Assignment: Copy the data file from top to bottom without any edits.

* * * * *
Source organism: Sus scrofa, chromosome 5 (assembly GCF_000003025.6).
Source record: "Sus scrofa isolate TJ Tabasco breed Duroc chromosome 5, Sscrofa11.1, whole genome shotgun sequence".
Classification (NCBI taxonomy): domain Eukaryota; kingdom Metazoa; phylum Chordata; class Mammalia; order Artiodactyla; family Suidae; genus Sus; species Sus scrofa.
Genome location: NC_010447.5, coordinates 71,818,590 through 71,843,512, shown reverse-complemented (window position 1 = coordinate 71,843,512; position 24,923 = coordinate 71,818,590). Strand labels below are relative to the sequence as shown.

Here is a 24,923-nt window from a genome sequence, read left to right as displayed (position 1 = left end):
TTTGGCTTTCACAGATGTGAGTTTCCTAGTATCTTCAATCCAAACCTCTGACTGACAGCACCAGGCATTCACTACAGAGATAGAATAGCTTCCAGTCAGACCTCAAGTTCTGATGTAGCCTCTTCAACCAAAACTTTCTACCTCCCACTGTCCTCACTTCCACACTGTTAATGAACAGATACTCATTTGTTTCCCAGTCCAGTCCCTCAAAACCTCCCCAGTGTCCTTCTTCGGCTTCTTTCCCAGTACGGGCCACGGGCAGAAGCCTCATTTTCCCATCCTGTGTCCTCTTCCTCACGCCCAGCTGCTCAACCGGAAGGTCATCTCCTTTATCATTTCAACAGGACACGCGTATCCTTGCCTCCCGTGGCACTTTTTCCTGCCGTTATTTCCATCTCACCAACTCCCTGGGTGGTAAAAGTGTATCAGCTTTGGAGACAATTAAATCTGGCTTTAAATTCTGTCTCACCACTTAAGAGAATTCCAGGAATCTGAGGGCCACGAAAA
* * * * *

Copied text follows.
Source organism: Sus scrofa, chromosome 5 (assembly GCF_000003025.6).
Source record: "Sus scrofa isolate TJ Tabasco breed Duroc chromosome 5, Sscrofa11.1, whole genome shotgun sequence".
Classification (NCBI taxonomy): domain Eukaryota; kingdom Metazoa; phylum Chordata; class Mammalia; order Artiodactyla; family Suidae; genus Sus; species Sus scrofa.
Genome location: NC_010447.5, coordinates 71,818,590 through 71,843,512, shown reverse-complemented (window position 1 = coordinate 71,843,512; position 24,923 = coordinate 71,818,590). Strand labels below are relative to the sequence as shown.

Here is a 24,923-nt window from a genome sequence, read left to right as displayed (position 1 = left end):
TTTGGCTTTCACAGATGTGAGTTTCCTAGTATCTTCAATCCAAACCTCTGACTGACAGCACCAGGCATTCACTACAGAGATAGAATAGCTTCCAGTCAGACCTCAAGTTCTGATGTAGCCTCTTCAACCAAAACTTTCTACCTCCCACTGTCCTCACTTCCACACTGTTAATGAACAGATACTCATTTGTTTCCCAGTCCAGTCCCTCAAAACCTCCCCAGTGTCCTTCTTCGGCTTCTTTCCCAGTACGGGCCACGGGCAGAAGCCTCATTTTCCCATCCTGTGTCCTCTTCCTCACGCCCAGCTGCTCAACCGGAAGGTCATCTCCTTTATCATTTCAACAGGACACGCGTATCCTTGCCTCCCGTGGCACTTTTTCCTGCCGTTATTTCCATCTCACCAACTCCCTGGGTGGTAAAAGTGTATCAGCTTTGGAGACAATTAAATCTGGCTTTAAATTCTGTCTCACCACTTAAGAGAATTCCAGGAATCTGAGGGCCACGAAAA